Scuzzy, cynical parables

Chris Kilduff's comics and works by Emily Coxe at AS220 Project Space
By GREG COOK  |  October 23, 2013

BAD KARMA One of Kilduff's twisted tales.

Chris Kilduff’s comics are scuzzy and barbed and vaguely disreputable the way punk comics are meant to be. His drawings, on view at AS220’s Project Space (93 Mathewson Street, Providence, through Oct 26), look as if he scratched them out with toothpicks or pocketknives dipped in mud. They’re like cynical parables from a bitterly funny world full of up-to-no-gooders and hoodwinkers and ne’er-do-wells and folks just trying to get by with a little dignity but the system always screws them in the end.

In one yarn, rednecks crash a fancy party and start a fight when the hosts try to give them the boot — which leads to police coming, which leads to illegal immigrants on the rich folks’ staff to be deported, which leads to the rich folks hiring broke college students, which leads to inflation in the price of milk, eggs, and other essential foodstuffs, which leads to rednecks having to pay more for beer with “money they gotta borrow from the government.” It’s like the cycle of shit-out-of-luck karma.

Kilduff’s tales are often grim. An innocent maintenance guy is wrongly executed for causing a malfunction that lead to a factory explosion. A night clerk at a gas station foils a robbery with his foul breath. The prison system screws a mentally ill guy. Some idiots steal a van, get coked up, and then, needing new tires for the hot vehicle, crash it into the waiting area of Tire Mart. A couple of white racist cops arrest a black guy for no damn reason. A guy calls in a favor from a buddy in the mob to get his friend’s stolen bike back from some skaters. Women sleep with men who aren’t their husbands and their furious husbands come hunting for revenge. Unfounded accusations of workplace theft are the last straw for a fired employee who goes on a shooting rampage.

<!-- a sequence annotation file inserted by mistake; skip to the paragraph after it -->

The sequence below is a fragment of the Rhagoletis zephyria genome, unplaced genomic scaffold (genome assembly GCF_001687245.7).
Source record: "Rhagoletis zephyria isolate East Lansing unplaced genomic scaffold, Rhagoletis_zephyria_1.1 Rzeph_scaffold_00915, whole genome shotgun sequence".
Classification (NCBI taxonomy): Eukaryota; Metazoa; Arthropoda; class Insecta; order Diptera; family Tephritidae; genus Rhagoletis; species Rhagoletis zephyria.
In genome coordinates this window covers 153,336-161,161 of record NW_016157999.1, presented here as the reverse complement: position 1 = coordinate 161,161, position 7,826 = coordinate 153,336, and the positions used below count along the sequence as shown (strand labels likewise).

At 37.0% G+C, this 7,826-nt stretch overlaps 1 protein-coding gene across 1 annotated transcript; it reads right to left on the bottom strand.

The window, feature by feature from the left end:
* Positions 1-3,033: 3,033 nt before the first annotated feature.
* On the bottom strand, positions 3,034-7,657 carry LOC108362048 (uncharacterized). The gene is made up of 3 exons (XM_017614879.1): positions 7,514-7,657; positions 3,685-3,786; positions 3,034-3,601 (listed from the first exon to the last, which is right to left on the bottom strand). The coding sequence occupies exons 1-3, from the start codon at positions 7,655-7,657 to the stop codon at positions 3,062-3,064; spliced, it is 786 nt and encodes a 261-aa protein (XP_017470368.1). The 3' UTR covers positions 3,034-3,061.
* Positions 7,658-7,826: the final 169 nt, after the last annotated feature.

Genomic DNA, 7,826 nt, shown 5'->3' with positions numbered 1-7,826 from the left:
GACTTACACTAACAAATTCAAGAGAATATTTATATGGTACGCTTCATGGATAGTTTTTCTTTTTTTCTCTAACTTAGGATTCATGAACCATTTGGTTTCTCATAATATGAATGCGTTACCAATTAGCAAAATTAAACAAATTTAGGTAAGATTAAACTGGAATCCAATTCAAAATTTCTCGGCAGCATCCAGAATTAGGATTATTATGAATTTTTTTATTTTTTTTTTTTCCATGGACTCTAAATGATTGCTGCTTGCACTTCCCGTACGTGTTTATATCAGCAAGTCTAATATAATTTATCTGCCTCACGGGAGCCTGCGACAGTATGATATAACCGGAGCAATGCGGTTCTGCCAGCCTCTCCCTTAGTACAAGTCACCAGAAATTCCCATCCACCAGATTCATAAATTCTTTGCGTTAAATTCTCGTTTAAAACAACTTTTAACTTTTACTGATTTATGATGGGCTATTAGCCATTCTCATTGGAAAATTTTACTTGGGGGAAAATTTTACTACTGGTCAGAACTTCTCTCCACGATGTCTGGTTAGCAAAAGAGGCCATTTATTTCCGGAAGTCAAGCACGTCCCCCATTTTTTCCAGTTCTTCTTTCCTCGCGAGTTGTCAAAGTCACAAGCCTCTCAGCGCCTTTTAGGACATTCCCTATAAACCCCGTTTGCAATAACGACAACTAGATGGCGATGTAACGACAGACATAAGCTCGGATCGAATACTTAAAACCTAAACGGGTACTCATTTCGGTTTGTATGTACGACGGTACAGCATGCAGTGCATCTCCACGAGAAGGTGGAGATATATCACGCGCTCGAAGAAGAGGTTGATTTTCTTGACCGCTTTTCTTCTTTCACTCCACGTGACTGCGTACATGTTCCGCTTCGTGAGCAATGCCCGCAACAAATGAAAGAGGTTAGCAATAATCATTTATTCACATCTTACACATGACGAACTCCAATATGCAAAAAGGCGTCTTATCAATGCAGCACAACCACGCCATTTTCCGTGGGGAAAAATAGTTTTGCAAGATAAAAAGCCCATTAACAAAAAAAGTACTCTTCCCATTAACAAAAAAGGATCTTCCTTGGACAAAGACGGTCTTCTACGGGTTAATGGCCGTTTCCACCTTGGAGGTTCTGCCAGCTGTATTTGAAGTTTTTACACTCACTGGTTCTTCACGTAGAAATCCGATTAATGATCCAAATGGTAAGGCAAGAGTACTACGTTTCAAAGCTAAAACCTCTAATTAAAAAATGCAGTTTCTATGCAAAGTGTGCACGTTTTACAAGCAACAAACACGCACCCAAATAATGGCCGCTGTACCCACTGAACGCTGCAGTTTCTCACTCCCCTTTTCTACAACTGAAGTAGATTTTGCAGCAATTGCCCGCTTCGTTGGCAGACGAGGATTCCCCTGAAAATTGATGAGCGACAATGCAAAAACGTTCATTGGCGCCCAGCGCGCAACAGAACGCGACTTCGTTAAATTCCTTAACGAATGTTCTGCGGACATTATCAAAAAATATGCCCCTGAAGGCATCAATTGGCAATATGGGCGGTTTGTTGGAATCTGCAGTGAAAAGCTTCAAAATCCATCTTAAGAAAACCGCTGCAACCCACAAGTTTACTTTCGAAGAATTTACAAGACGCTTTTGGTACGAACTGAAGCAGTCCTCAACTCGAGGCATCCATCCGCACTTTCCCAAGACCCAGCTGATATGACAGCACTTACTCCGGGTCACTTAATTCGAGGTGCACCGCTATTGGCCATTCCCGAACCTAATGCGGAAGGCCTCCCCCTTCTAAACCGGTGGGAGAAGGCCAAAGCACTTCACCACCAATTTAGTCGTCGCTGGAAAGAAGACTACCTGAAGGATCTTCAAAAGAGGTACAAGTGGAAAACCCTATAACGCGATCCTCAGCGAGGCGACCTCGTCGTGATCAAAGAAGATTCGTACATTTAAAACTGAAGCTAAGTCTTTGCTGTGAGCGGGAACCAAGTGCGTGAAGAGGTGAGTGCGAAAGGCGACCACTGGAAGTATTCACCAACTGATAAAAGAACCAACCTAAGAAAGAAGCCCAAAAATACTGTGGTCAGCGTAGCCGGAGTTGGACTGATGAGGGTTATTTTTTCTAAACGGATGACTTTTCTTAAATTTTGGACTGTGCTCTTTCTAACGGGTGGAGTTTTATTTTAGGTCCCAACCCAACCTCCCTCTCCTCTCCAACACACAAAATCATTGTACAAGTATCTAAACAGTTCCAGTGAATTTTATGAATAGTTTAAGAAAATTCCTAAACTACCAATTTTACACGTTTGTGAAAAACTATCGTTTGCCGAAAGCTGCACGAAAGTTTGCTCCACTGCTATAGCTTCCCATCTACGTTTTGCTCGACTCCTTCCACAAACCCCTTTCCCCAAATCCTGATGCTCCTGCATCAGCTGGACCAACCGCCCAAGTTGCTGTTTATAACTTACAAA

The stories are interrupted by fake advertisements for Doritos, Budweiser, “Flatz Beer” and a “public service announcement from the Lottery Commission.”

In these comics, there are a lot of car accidents and boozing and fuckheads. The tales are short and often trail off. They’re funny, but they’re not jokes exactly. It’s like the miserable Darwin Awards hand of fate.

“I am interested in the humor and absurdity that the medium can provide,” Kilduff writes in a gallery statement. “I hope to develop a book.” He better damn well publish that book. And you should buy it.

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